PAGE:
Post by: syhprum on 06/07/2015 16:32:41
I cannot get a transcript of the show but I would assume it is antimatter that costs an awful lot to produce
Title: Hear the answer to this question on our show
Post by: thedoc on 07/07/2015 21:43:52
We discussed this question on our  show
Graihagh Jackson put John's question to chemist Mark Lorch, from the University of Hull...
Mark - Plenty of materials are extremely expensive. There are drugs such as soloris which costs a whopping $700,000 for a yearís treatment. There are chemicals that have high social costs through drug abuse or pollution. But strictly speaking, none of these are elements. They're mixtures of elements bound together known as molecules or minerals.
Graihagh - Ahh, so they're not strictly elements. That narrows down our search just a little. So, weíre clear though. What exactly is an element, Mark?
Mark - Elements themselves are something that canít be chemically broken down into a simpler substance. Of course, they're all nicely laid out on the periodic table or indeed in song. There's antimony, arsenic, aluminium, selenium, and hydrogen and oxygen, and nitrogen and uranium, etc. So, being a chemist, I'm going to use that definition of an element.
Graihagh - Okay, so weíre looking for an element, but what do we mean when we say expensive?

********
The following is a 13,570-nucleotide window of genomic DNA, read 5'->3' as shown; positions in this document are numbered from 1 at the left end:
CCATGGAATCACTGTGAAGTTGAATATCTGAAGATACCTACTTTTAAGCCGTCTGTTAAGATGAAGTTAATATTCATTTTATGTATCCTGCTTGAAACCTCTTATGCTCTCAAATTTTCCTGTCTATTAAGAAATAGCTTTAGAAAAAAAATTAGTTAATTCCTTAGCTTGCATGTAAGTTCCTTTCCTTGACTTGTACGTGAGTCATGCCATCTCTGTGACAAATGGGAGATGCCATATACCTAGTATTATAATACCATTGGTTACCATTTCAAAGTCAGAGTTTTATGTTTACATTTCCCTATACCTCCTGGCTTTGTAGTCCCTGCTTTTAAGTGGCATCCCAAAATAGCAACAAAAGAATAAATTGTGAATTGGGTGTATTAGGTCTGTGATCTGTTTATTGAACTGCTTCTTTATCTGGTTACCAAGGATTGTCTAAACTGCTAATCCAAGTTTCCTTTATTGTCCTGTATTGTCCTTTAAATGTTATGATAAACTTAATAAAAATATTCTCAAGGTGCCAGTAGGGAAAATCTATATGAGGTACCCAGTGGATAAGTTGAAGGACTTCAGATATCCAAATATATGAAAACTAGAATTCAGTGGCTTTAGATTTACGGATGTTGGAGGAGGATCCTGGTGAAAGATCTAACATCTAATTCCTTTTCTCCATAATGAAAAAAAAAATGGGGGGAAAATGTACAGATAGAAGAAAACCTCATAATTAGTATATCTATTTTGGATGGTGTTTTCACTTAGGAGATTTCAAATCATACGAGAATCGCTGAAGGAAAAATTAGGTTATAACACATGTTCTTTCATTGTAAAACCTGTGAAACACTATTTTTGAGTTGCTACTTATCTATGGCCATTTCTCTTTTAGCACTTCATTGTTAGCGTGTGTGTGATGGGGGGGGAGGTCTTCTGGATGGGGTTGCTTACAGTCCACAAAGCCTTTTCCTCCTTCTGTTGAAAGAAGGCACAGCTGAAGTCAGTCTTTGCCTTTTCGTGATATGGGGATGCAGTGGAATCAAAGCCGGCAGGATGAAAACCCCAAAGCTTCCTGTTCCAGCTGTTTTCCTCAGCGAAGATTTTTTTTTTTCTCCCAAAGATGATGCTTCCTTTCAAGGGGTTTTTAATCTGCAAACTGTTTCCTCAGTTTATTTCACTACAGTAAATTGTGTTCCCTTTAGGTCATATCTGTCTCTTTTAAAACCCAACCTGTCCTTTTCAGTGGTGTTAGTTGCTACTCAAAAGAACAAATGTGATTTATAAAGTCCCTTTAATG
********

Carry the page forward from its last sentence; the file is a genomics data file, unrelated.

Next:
Mark - Well, we canít live without oxygen or carbon or a host of other elements which makes them invaluable. But to make things slightly simpler, I think Iíll stick to purely monetary values.
Graihagh - Let the fight beginÖWeighing in at just 12 on the atomic mass scale, itís lightweight underdog, carbon.
Mark - It might cost pennies when itís graphite in your pencil, but turn it into the best diamonds and it might fetch $100,000 for a gram.
Graihagh - That is a hefty price tag! What else is a contender?
Mark - Astatine Ė itís radioactive. The half-life of a few hours and so, it decays as quickly as itís produced. The result is that there's probably less than 10 grams of naturally occurring astatine on the whole of the earth. But astatine still isn't the rarest member of the periodic table, not if we take into account man-made elements. That accolade probably goes to livermorium, made by bombarding heavy atoms together causing them to briefly fuse into the new element. Only a handful of atoms have ever existed and with the half-life of 61 milliseconds, they donít hang around for very long either. But whilst these are fabulously expensive to manufacture, there's no commercial reason to do so.
Graihagh - What does that leave us with as our champion?
Mark - Itís another man-made element but a useful one. With applications ranging from initiating nuclear reactors to radio therapy treatments for some cancers, but it doesnít come cheap. You also need to set aside a cool $27 million for just 1 gram.
Graihagh - And the winner by knockout is californium!
Click to visit the show page for the podcast in which this question is answered. (http://www.thenakedscientists.com/HTML/podcasts/naked-scientists/show/20150707/) Alternatively, [chapter podcast=1001096 track=15.07.07/Naked_Scientists_Show_15.07.07_1003866.mp3](https://www.thenakedscientists.com/forum/proxy.php?request=http%3A%2F%2Fwww.thenakedscientists.com%2FHTML%2Ftypo3conf%2Fext%2Fnaksci_podcast%2Fgnome-settings-sound.gif&hash=f2b0d108dc173aeaa367f8db2e2171bd) listen to the answer now[/chapter] or [download as MP3] (http://nakeddiscovery.com/downloads/split_individual/15.07.07/Naked_Scientists_Show_15.07.07_1003866.mp3)